The challenges of globalisation could not be confronted without the effective role and participation of workers and peoples, towards the materialization of the objectives. How can it be justified that on one side there was absolute freedom for enterprises and the capitalists tycoons and on the other hand in the social field, people should be contended with fragmented and weak structures. The days to come are decisive ones. What is expected from the working class movement is a renewed capacity for making worthy the converging interest of all, from the very work place, as well as regions and continents, no matter their status or origin. The need for unity is of paramount importance.

WFTU’s Considered views:

  1. The Global economic & financial crisis underscores the fundamental flaws of capitalism and the urgent need for radical transformation towards a new economic order built on certain principles, such as, economic justice and equitable development, peoples participation in the shaping of economic policy, food and energy sovereignty, universal access to essential services and public utilities, protection and promotion of all human rights, in particular right to food, air, water, right of workers, rural & urban communities, indigenous people, women & children.
  2. Using industrial policy to strengthen manufacturing sector and creating purchasing power for a vibrant economy, where `living wage’ is ensured .
  3. Protection of jobs; labour and migrant workers in accordance with ILO core labour standards and based on the definition of decent work (contents of work, nature of jobs, security & representation), creation and facilitation of alternate employment and in the process advance other development goals; prioritation of Govt. assistance to small & medium scale sector and assistance to big industries should ensure employment of a significant number of workers.
  4. Re-orient budgets to finance immediate measures to address the impacts of the crisis, additional public investments to social infrastructure; Repeal and reverse the policies that brought on this crisis (eg.) Liberalisation, de­regulation, privatisation.
  5. UN should play a central role; Govts to re-negotiate the free trade agreements, placing control on capital flows and applying sensible conditions to foreign investments and financial transactions.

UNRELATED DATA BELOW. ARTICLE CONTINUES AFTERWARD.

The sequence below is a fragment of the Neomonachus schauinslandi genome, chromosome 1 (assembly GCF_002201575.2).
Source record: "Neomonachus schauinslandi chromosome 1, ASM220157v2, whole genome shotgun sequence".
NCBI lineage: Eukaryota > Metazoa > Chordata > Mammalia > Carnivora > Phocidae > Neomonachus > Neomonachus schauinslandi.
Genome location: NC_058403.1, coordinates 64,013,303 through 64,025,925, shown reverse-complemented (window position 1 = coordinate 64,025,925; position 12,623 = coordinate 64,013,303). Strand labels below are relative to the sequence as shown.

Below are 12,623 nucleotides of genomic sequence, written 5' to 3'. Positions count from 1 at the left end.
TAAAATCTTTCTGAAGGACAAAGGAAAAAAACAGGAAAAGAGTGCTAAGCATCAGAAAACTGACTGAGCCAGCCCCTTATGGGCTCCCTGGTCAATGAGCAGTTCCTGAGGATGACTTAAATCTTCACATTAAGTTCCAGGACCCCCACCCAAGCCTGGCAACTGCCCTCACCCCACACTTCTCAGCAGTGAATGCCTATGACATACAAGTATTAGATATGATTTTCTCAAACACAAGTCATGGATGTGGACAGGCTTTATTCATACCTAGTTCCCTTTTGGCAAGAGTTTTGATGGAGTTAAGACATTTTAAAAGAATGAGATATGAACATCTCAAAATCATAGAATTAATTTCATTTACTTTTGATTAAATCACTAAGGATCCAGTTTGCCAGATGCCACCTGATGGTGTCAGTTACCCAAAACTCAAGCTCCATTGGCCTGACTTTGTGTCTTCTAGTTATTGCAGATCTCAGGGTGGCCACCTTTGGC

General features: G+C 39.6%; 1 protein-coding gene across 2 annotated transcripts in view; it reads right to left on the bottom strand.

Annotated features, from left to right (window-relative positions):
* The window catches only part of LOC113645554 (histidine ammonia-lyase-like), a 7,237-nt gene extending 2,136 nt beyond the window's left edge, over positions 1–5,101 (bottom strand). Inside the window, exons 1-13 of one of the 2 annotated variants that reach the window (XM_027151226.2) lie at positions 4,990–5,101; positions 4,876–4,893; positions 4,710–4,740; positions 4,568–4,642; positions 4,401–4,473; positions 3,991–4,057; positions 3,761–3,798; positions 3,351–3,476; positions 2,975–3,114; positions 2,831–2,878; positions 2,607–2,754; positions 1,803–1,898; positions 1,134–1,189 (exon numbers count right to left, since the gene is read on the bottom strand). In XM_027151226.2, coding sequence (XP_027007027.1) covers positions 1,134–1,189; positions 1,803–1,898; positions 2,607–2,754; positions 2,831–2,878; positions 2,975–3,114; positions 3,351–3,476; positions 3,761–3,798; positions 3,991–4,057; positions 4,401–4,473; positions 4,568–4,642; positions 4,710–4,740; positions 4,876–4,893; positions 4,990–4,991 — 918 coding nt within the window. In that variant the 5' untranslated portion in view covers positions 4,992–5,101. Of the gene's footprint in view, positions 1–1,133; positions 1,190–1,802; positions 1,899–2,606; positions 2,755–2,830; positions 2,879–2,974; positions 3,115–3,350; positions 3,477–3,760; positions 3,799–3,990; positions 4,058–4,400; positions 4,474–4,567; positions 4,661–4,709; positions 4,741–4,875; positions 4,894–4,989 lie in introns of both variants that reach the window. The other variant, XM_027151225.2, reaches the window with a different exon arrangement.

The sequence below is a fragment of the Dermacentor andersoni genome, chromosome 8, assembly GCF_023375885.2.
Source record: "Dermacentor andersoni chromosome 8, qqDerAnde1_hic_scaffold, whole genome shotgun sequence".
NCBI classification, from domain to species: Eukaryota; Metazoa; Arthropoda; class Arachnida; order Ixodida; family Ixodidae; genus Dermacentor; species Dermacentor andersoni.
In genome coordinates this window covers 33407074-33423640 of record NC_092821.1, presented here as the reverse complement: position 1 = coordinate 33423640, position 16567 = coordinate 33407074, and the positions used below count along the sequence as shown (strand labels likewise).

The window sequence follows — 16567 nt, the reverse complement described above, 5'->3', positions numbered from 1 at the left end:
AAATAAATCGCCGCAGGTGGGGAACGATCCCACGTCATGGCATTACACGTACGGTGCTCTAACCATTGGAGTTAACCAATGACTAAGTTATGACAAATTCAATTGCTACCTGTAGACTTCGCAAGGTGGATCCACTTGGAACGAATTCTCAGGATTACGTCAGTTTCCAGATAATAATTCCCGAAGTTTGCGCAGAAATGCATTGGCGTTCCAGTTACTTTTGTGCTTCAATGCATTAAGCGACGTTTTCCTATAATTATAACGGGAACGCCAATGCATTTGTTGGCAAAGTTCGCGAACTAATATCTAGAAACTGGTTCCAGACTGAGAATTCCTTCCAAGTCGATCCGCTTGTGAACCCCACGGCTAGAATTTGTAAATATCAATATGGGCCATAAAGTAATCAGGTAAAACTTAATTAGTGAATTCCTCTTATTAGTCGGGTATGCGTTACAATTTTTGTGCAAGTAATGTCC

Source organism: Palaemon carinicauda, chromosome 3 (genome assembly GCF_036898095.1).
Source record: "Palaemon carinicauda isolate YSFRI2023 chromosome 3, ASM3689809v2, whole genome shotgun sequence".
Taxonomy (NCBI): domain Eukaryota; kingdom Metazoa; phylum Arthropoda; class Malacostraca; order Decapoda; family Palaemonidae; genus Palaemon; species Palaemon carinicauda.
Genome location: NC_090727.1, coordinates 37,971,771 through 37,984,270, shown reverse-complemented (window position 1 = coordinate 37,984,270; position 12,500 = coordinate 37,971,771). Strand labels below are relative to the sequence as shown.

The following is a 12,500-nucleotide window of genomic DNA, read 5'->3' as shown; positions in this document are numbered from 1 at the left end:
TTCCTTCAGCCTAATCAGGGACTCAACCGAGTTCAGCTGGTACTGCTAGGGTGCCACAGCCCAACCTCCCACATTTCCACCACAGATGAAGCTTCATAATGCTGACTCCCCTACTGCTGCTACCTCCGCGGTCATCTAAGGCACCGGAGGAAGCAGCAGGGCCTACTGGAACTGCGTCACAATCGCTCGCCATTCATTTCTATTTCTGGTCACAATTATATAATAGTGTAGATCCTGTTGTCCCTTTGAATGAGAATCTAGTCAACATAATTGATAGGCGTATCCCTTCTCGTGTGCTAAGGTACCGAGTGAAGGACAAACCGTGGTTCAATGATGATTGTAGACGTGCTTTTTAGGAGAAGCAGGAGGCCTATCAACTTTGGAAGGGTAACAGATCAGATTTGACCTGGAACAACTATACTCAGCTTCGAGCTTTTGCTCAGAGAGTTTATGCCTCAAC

6. Radically reduce military spending and allocate to social sector; commit massive public funds to reverse privatisation of common essential services, and public utilities.
  7. Apply stringent `progressive’ tax systems by raising exemption from income tax to the poor, no tax on basic consumption foods and tax on the rich and luxury goods. Adopt controls such as, Tobin Taxes, on movement of speculative capital. Dismantle Tax Havens’.
  8. Finance Capital and financial system should not dominate over the real economy (production & social production) and ensure economic equity; self determination of sovereignty of peoples and nations.
  9. Cancel unsustainable and illegitimate debts of developing countries unconditionally; Tied aids to be rejected. The strategic vision should be to end the Aid regime. Restitution of undue wealth should become a principle of international law.
  10. Phase out the WB, IMF and WTO and help to build a new international financial architecture; withdraw from ICSID. A reformed and democratised UN and not the G7 or G20 must be the at the heart of the financial system reform. Decision making should be based on the 192 country parity vote.
  11. Introduce full scale socialisation of Banks, not just nationalisation of bad assets; recover the cost of the bailout from the hanks/companies assets and assets of the Executives; Potentially big banks must be subjected to anti-trust and anti-monopoly laws; The offshore banking system to be shut down.
  12. The end goal of trade should be social usefulness and not just financial profits; Trade policy should not destroy traditional, home-based and small & medium industries, as these have huge amount of potential employment for the urban and rural poor.
  13. Abandon capitalist practice of (a) capital-intensive industrial structure (b) lean model production, (c) free exit policy. Industrial policy should prioritise employment generation, safety & health, improving the quality of life, implementing the ILO’s Decent Work in letter and spirit.
  14. Goal of agricultural policy should be food self-sufficiency; Abolishing big land system & Corporitation of land, to protect small farmers and not the needs of the transnational agribusiness. WTO should be kept out of agriculture.